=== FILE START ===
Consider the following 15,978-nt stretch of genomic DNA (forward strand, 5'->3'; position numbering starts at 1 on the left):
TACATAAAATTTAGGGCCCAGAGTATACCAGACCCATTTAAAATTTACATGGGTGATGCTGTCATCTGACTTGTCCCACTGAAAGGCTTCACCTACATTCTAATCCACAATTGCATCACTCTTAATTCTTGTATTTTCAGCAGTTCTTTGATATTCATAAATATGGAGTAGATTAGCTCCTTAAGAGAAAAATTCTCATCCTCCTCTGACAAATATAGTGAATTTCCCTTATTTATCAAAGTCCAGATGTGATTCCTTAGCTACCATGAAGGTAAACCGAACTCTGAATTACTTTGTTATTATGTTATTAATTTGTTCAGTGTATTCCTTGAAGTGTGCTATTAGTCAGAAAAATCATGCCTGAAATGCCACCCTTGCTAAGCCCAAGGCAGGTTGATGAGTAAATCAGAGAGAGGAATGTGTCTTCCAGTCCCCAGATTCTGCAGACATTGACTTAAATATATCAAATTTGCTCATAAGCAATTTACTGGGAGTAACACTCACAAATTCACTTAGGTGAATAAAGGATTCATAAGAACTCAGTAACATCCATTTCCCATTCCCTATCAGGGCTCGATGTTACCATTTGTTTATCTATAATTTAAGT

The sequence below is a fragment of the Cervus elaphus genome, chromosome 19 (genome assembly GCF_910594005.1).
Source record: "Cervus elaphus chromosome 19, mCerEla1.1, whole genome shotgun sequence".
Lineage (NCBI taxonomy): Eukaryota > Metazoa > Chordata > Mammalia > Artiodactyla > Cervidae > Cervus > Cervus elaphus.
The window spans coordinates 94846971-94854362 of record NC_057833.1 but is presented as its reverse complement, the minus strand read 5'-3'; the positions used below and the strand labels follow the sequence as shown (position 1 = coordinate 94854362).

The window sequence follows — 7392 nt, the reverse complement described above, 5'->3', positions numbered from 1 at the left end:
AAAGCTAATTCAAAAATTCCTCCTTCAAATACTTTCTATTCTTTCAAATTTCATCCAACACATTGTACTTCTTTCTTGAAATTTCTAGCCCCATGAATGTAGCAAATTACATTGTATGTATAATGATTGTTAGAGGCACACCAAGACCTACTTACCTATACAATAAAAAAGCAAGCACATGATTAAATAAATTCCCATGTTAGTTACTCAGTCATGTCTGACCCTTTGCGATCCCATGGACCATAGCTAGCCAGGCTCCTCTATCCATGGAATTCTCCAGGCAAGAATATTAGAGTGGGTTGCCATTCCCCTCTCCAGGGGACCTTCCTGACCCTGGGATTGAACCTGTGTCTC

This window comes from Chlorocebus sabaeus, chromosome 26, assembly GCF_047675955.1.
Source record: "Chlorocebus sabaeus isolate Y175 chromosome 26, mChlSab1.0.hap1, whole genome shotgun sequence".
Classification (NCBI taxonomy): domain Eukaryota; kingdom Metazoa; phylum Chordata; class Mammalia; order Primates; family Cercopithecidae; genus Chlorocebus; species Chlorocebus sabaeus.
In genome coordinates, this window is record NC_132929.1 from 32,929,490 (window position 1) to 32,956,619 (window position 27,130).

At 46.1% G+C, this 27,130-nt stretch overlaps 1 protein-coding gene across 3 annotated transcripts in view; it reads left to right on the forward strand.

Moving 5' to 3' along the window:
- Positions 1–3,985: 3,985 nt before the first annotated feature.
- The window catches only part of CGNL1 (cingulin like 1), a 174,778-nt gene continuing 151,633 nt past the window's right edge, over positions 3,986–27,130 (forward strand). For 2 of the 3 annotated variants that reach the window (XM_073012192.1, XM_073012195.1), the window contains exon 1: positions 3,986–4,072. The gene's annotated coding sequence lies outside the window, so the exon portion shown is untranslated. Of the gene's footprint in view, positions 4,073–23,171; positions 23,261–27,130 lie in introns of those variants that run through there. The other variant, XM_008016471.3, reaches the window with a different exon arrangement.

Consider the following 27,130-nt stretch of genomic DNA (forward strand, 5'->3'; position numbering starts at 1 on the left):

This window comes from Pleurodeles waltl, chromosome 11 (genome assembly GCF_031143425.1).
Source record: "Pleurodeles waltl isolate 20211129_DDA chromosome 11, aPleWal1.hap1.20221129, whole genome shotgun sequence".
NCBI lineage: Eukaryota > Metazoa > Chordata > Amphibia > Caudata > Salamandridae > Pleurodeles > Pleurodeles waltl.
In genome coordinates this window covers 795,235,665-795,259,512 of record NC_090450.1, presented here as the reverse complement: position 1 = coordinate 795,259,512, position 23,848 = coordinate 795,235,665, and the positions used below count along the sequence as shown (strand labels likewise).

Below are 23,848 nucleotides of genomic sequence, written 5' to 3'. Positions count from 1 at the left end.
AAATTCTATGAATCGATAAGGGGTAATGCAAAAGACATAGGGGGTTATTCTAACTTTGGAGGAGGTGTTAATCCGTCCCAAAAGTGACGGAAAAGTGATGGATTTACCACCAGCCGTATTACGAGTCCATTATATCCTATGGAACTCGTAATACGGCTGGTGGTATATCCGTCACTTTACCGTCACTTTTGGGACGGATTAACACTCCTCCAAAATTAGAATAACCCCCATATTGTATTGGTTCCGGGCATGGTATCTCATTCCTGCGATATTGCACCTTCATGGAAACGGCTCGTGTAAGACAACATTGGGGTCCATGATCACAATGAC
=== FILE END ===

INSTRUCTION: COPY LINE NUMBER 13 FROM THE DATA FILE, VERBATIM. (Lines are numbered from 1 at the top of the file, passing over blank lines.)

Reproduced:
At 46.1% G+C, this 27,130-nt stretch overlaps 1 protein-coding gene across 3 annotated transcripts in view; it reads left to right on the forward strand.